Apple's streaming video service might finally arrive in April

Apple's streaming video service might finally arrive in April

Apple's streaming video service might finally arrive in April

Now according to Bloomberg Apple plans to announce their new streaming services at an event that will happen on March 25th, 2019.

In addition, Apple wouldn't share customer data with publishers. And what may be another signal of that idea is an entire event scheduled to unveil that service.

Apple Inc is planning to integrate its acquired app Texture into Apple News to start its news subscription service.

Greek tech news site iPhoneHellas claims it received confirmed pre-order and release date information from a "reliable source" in Apple's production chain in China. The event will reportedly take place at the Steve Jobs Theater on the Apple Park campus in California. To get around this, many developers don't let people subscribe for their services in apps. Whether Apple's new subscription service will prove advantageous enough to attract major publishers remains to be seen. To this point, Netflix late past year removed the ability for new subscribers to sign up with iOS via in-app subscriptions, thus removing Apple's ability to earn 15% of all subscription fees in the process.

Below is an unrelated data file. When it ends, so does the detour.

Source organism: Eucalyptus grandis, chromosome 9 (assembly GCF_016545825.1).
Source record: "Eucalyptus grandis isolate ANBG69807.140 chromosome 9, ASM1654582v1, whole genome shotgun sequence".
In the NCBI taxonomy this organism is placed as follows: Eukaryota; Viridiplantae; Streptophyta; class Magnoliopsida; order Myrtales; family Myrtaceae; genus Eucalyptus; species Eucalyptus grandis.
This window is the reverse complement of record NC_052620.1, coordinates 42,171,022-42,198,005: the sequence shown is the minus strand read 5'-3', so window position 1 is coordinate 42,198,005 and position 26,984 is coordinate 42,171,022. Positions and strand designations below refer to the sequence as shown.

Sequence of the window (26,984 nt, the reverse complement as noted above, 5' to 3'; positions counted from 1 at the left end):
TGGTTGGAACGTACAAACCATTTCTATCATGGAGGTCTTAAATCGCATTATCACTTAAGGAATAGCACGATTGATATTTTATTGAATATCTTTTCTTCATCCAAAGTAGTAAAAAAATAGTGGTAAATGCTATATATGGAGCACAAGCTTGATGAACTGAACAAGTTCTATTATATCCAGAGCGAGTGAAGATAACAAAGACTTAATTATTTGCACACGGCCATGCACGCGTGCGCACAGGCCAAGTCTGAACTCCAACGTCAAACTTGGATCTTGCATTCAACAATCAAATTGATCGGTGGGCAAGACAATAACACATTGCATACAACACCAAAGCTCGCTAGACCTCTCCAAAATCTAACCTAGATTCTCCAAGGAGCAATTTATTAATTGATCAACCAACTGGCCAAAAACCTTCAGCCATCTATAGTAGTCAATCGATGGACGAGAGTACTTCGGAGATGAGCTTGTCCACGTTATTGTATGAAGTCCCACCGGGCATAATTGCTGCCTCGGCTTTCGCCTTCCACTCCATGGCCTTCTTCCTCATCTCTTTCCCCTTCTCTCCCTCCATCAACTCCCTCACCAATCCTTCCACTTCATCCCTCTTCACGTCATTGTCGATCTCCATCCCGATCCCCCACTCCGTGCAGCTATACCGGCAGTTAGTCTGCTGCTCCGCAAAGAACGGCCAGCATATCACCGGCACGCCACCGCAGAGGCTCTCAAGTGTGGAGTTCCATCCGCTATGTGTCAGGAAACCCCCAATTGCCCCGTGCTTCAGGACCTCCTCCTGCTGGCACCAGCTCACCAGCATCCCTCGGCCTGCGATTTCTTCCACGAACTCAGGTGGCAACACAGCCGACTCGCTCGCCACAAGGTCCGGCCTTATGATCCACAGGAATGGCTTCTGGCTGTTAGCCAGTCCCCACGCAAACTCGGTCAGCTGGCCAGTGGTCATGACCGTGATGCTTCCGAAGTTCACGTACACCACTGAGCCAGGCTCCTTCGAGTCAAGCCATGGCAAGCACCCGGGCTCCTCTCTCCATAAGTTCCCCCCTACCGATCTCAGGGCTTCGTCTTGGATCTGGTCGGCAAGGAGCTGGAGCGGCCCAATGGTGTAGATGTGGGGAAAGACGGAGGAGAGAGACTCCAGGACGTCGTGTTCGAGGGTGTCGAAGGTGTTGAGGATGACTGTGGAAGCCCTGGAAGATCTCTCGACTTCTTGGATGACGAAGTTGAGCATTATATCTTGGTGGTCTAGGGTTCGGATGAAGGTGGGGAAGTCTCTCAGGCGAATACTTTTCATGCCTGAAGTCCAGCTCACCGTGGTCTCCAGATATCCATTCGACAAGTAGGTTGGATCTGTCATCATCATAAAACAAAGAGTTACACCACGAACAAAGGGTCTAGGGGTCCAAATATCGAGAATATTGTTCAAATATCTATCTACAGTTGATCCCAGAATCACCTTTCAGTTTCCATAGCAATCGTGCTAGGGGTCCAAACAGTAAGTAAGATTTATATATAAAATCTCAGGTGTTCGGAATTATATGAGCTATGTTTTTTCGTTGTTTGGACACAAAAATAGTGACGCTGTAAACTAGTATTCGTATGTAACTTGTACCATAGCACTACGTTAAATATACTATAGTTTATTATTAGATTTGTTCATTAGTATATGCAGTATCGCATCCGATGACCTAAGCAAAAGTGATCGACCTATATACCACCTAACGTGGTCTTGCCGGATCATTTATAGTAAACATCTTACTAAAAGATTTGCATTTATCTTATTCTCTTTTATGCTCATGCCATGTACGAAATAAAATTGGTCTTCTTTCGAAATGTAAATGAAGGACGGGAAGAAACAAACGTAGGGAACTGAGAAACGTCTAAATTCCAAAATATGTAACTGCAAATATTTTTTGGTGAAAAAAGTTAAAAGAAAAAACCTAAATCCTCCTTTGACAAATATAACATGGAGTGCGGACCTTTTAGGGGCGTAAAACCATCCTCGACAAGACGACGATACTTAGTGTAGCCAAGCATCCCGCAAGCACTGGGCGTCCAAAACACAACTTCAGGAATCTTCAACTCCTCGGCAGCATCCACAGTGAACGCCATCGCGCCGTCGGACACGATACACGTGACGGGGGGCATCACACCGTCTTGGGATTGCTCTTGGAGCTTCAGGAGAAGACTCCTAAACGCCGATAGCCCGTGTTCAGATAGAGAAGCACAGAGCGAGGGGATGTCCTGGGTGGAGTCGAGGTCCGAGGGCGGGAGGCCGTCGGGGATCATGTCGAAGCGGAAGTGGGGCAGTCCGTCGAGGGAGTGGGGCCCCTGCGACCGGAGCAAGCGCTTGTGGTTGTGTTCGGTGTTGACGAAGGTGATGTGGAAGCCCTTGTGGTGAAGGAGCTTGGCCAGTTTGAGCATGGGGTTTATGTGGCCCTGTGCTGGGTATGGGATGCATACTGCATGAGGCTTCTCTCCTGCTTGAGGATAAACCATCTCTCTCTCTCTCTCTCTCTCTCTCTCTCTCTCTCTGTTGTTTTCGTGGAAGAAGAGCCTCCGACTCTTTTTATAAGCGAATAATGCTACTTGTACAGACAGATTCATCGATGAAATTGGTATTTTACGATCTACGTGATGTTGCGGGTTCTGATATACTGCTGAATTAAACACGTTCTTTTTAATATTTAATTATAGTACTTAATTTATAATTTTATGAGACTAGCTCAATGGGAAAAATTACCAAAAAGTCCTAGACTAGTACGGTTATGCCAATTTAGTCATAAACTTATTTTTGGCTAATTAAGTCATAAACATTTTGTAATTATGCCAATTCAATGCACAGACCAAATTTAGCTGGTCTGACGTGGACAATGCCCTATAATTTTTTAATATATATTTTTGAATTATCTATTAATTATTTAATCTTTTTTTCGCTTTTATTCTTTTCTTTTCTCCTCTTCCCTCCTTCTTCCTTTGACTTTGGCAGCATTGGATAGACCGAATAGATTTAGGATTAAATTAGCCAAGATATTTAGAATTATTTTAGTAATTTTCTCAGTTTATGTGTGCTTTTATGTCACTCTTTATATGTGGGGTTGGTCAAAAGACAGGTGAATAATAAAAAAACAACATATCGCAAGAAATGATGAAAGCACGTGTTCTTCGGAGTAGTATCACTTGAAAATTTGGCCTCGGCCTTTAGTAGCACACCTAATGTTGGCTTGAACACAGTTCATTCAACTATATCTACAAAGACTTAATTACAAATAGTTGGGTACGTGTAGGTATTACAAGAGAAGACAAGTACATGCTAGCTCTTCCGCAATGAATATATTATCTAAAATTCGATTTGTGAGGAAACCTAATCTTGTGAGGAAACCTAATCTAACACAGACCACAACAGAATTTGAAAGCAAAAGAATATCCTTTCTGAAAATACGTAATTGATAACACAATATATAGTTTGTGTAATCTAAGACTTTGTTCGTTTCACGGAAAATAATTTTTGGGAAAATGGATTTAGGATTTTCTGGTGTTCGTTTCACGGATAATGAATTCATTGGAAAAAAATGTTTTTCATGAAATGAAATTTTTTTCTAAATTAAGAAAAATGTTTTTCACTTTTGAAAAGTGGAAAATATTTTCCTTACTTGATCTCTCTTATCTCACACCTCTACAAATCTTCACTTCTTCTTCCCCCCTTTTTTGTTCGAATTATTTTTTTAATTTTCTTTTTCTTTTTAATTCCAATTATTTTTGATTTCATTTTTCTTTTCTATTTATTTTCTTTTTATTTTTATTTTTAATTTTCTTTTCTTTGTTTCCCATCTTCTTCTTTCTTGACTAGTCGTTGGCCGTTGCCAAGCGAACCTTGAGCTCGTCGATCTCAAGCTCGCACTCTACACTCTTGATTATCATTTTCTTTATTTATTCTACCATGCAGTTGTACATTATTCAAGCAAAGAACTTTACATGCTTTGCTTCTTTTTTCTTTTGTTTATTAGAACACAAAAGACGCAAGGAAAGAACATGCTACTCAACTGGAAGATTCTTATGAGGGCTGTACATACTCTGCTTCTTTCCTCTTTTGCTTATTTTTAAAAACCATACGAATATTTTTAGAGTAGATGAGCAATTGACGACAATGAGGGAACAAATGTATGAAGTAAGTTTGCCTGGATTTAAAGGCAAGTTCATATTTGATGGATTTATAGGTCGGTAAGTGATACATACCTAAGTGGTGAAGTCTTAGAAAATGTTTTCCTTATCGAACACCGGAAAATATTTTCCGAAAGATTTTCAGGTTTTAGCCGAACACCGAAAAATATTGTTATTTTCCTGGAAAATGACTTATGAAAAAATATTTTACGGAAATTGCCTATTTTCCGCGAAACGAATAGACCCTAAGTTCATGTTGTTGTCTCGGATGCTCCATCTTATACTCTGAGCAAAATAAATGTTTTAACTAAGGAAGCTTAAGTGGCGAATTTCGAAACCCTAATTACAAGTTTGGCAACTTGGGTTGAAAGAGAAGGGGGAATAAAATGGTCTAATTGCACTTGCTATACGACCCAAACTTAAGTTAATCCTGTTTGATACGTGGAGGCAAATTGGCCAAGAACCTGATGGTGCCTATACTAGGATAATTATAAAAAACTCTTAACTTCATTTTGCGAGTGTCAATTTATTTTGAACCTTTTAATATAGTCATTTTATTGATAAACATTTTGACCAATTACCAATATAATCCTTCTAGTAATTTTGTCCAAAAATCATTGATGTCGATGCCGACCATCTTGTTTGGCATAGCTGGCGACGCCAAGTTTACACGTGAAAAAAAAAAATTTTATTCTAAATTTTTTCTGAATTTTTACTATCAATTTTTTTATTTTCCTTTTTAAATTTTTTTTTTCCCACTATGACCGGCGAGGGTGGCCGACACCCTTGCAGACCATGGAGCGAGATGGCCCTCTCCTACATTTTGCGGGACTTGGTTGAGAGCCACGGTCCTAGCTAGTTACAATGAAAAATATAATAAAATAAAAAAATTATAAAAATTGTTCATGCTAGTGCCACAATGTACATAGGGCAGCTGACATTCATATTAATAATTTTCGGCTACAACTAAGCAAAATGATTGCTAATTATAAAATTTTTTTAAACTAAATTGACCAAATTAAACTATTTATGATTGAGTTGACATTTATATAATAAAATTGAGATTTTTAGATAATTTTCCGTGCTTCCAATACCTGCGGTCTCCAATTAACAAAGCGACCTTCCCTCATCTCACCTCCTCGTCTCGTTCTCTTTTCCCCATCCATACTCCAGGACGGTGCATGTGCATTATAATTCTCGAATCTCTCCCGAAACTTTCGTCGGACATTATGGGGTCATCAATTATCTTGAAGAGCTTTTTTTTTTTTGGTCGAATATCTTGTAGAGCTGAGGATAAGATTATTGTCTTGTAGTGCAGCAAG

It was previously rumored that Apple would debut new Apple AirPods 2 wireless earbuds in March, but that may no longer be the case. But new hardware like the rumored AirPods update, the long-awaited AirPower charging pad or any new phone, tablet or Mac models aren't on the agenda.

Apple declined comment Wednesday when contacted by Deadline. Indeed, there was a previous rumor that said Apple would offer up a big bundle for its News and original content streaming efforts, so an event could be a way to promote all of it at once. Apple Music, for example, continues to grow at an impressive clip, with Tim Cook revealing during the company's most recent earnings conference call that the music streaming service now has upwards of 50 million subscribers.

It is worth noting that the report does suggest the company may change its plans if it can't nail down negotiations with publishers.

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